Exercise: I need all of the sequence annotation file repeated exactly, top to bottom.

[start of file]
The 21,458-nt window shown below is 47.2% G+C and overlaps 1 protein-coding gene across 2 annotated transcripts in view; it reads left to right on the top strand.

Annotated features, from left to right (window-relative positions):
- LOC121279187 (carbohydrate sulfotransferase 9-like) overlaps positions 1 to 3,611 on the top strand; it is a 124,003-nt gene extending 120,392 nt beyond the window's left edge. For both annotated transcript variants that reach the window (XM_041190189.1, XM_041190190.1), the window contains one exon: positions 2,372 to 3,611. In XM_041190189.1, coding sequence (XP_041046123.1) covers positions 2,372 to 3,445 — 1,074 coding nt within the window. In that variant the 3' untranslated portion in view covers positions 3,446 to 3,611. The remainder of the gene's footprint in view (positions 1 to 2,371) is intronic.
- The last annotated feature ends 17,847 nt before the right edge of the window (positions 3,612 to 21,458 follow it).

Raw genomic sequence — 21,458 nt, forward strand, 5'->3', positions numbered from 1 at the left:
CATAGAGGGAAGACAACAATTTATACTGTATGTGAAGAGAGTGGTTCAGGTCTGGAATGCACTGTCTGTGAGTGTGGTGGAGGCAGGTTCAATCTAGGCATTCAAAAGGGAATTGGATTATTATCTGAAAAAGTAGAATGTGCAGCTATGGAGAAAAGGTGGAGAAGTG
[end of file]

The 21,458-nt window shown below is 47.2% G+C and overlaps 1 protein-coding gene across 2 annotated transcripts in view; it reads left to right on the top strand.

Annotated features, from left to right (window-relative positions):
- LOC121279187 (carbohydrate sulfotransferase 9-like) overlaps positions 1 to 3,611 on the top strand; it is a 124,003-nt gene extending 120,392 nt beyond the window's left edge. For both annotated transcript variants that reach the window (XM_041190189.1, XM_041190190.1), the window contains one exon: positions 2,372 to 3,611. In XM_041190189.1, coding sequence (XP_041046123.1) covers positions 2,372 to 3,445 — 1,074 coding nt within the window. In that variant the 3' untranslated portion in view covers positions 3,446 to 3,611. The remainder of the gene's footprint in view (positions 1 to 2,371) is intronic.
- The last annotated feature ends 17,847 nt before the right edge of the window (positions 3,612 to 21,458 follow it).

Raw genomic sequence — 21,458 nt, forward strand, 5'->3', positions numbered from 1 at the left:
CATAGAGGGAAGACAACAATTTATACTGTATGTGAAGAGAGTGGTTCAGGTCTGGAATGCACTGTCTGTGAGTGTGGTGGAGGCAGGTTCAATCTAGGCATTCAAAAGGGAATTGGATTATTATCTGAAAAAGTAGAATGTGCAGCTATGGAGAAAAGGTGGAGAAGTG